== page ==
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Fun with the Leica SL (digital)

vieri

Well-known member
Tre Cime di Lavaredo, Italy

A different view of Tre Cime di Lavaredo at sunset, in the amazing Dolomites mountain range in Italy. This is a 24 seconds exposure taken with Leica SL, Laowa 12mm Zero-D and Formatt Hitech Filters Firecrest Ultra.



Thank you for viewing, best regards

Vieri
 

vieri

Well-known member
Sunset at Urro del Manzano, Cantabria (Spain)

Urro del Manzano at Sunset, in Cantabria (Spain). This is a 60 second long exposure taken with Leica SL, Leica Vario-Elmarit-SL 24-90mm and Formatt-Hitech Firecrest filters.



Thank you for viewing, best regards

Vieri
 

vieri

Well-known member
San Giovanni in Ranui, Dolomites

When you arrive to the tiny church of San Giovanni in Ranui, on the Dolomites (Italy), you are faced with one of these classic views that have been photographed to death but which timeless beauty is just undeniable. On a beautiful May sunset, I forewent the sunset colours and portrayed it in a dramatic black & white, with the help of an amazing sky and of a 2-minutes long exposure. With Leica SL, Leica Vario-Elmarit-SL 24-90mm and the incredible Formatt-Hitech Firecrest Ultra filters.



Thank you for viewing, best regards

Vieri
 

Robert Campbell

Active member
Re: Sunset at Urro del Manzano, Cantabria (Spain)

Urro del Manzano at Sunset, in Cantabria (Spain). This is a 60 second long exposure taken with Leica SL, Leica Vario-Elmarit-SL 24-90mm and Formatt-Hitech Firecrest filters.

Vieri, it took me a while to work out what puzzled me about this picture. You don't say what focal length you used, but you generally favour (very) wide angles.

The horizon is not just level, but perfectly straight. In reality (in a very wide angle view) would we not be able to see the slight curvature of the earth's surface? I realise this is an odd statement, as if I was expecting some barrel distortion; that's not what I have in mind, just that the horizon seems too straight.
 

pegelli

Well-known member
Re: Sunset at Urro del Manzano, Cantabria (Spain)

The horizon is not just level, but perfectly straight. In reality (in a very wide angle view) would we not be able to see the slight curvature of the earth's surface? I realise this is an odd statement, as if I was expecting some barrel distortion; that's not what I have in mind, just that the horizon seems too straight.
The exif says the shot is taken at 28 mm, so not super wide.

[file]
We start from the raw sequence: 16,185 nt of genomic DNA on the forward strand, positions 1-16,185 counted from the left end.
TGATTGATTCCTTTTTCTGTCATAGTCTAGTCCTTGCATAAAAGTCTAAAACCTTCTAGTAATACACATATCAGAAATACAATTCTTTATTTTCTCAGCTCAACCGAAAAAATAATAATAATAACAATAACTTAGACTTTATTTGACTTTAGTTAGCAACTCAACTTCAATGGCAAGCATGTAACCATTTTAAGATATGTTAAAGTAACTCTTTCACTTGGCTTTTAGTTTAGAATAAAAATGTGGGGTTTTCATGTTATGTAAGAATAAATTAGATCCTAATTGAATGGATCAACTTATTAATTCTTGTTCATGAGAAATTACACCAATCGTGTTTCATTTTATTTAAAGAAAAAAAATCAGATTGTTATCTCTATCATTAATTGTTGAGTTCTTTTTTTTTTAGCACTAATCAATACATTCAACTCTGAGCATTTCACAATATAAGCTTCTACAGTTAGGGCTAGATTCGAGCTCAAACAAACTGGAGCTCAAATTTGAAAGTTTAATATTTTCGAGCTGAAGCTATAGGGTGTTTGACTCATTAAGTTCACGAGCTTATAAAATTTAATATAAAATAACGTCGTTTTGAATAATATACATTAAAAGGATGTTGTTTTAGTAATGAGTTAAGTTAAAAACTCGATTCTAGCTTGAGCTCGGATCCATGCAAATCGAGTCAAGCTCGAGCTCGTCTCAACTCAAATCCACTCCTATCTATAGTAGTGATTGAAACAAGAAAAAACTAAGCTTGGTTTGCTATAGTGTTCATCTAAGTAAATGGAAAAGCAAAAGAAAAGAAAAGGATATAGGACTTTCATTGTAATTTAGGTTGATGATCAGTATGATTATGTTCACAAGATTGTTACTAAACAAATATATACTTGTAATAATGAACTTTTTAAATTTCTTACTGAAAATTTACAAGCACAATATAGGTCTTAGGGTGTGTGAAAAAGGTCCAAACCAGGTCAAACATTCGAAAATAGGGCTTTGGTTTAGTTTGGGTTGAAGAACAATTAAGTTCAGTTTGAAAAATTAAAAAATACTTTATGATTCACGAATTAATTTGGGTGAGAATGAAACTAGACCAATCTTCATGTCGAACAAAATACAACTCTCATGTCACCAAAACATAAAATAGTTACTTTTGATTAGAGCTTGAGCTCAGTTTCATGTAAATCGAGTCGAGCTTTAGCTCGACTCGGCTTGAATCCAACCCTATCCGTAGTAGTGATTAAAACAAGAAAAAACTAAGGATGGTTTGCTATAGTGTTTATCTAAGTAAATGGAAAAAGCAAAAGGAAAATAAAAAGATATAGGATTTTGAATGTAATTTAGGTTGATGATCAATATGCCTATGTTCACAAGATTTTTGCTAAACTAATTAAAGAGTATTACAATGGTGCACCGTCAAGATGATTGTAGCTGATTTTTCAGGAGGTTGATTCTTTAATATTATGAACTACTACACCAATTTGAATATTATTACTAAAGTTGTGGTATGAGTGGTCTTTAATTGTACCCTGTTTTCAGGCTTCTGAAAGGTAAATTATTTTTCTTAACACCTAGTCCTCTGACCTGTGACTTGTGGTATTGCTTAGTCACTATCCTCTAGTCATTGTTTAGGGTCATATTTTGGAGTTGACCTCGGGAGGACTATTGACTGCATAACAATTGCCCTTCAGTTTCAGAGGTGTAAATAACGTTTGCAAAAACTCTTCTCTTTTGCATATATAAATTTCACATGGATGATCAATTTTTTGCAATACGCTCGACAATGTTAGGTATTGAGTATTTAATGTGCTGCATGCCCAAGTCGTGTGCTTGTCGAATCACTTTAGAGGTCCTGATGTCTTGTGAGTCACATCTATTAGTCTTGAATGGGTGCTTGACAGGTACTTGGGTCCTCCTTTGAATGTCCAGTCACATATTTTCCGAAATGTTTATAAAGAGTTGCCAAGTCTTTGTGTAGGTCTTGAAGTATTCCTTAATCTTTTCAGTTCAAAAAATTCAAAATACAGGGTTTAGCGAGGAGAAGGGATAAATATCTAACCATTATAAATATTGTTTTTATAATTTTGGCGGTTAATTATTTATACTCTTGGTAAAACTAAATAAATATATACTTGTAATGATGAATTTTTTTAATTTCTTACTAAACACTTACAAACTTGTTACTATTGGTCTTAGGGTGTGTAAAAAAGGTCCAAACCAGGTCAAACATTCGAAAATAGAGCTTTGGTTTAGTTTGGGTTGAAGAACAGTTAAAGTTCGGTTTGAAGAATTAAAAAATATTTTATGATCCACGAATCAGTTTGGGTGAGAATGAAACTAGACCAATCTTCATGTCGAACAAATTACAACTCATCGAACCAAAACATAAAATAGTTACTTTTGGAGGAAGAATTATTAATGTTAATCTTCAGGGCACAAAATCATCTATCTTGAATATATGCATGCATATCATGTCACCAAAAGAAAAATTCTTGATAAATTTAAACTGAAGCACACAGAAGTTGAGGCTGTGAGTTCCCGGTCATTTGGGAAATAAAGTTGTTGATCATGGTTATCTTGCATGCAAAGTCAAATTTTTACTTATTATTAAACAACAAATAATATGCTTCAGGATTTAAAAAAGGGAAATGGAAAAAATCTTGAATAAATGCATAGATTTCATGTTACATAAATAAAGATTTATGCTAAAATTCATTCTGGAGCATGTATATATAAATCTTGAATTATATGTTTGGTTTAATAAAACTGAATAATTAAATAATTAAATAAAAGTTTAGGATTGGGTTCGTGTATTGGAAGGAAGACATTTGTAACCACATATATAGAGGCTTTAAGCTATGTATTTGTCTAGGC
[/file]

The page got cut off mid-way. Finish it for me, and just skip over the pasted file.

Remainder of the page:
Secondly I think the horizon looking out over the sea is always straight, even with the widest angle lens, the points at which we see the horizon are all at exactly the same distance from where we stand, and therefore by definition perfectly horizontal and straight.
 

vieri

Well-known member
Re: Sunset at Urro del Manzano, Cantabria (Spain)

Vieri, it took me a while to work out what puzzled me about this picture. You don't say what focal length you used, but you generally favour (very) wide angles.

The horizon is not just level, but perfectly straight. In reality (in a very wide angle view) would we not be able to see the slight curvature of the earth's surface? I realise this is an odd statement, as if I was expecting some barrel distortion; that's not what I have in mind, just that the horizon seems too straight.
The exif says the shot is taken at 28 mm, so not super wide.

Secondly I think the horizon looking out over the sea is always straight, even with the widest angle lens, the points at which we see the horizon are all at exactly the same distance from where we stand, and therefore by definition perfectly horizontal and straight.
Robert, I think pegelli's explanation makes sense - possibly, what you always thought it's the Earth curvature in other photographs was, in fact, some lens' barrel distortion? :)

Best regards,

Vieri
 

Robert Campbell

Active member
The exif says the shot is taken at 28 mm, so not super wide.

Secondly I think the horizon looking out over the sea is always straight, even with the widest angle lens, the points at which we see the horizon are all at exactly the same distance from where we stand, and therefore by definition perfectly horizontal and straight.
Robert, I think pegelli's explanation makes sense - possibly, what you always thought it's the Earth curvature in other photographs was, in fact, some lens' barrel distortion? :)
Thanks both for your comments.

1. pegelli: I'm not sure about this. I'm sure that if you have a wide enough view you can see the curvature of the earth, though it is very slight. You do often need to be high up to experience properly.

2. Vieri: I wasn't thinking about other photos, rather (as above) what I'd experienced previously.

I'd not noticed this absolutely level and straight horizon in other photos of yours; I suspect that may be because you generally have something at the edge blocking one end of the horizon.

3. I was also thinking of entasis. This is a feature of Greek architecture, where vertical columns bulge very slightly in the middle. This isn't apparent to the naked eye, but makes their proportions appear "more natural"; it's a sort of visual illusion. The Parthenon uses entasis in its columns.

There is a similar architectural "trick" on the horizontal. The Library of Celsus at Ephesus was built on a very constricted site, and to make it look bigger it is slightly bowed in the middle, and the outer columns are slightly shorter than the central ones. The Parthenon also has this, as apparently does the radiator grille of older Rolls-Royces; alas, I'm not in a position to confirm this.

I'm not criticising your image, Vieri; as usual, it is technically perfect. But because of this, in relation to the horizon, it appears to me to be not quite right. I'm rather suggesting that there should be a very slight curve to the horizon, concave downwards, to make it appear straight.
 

MGrayson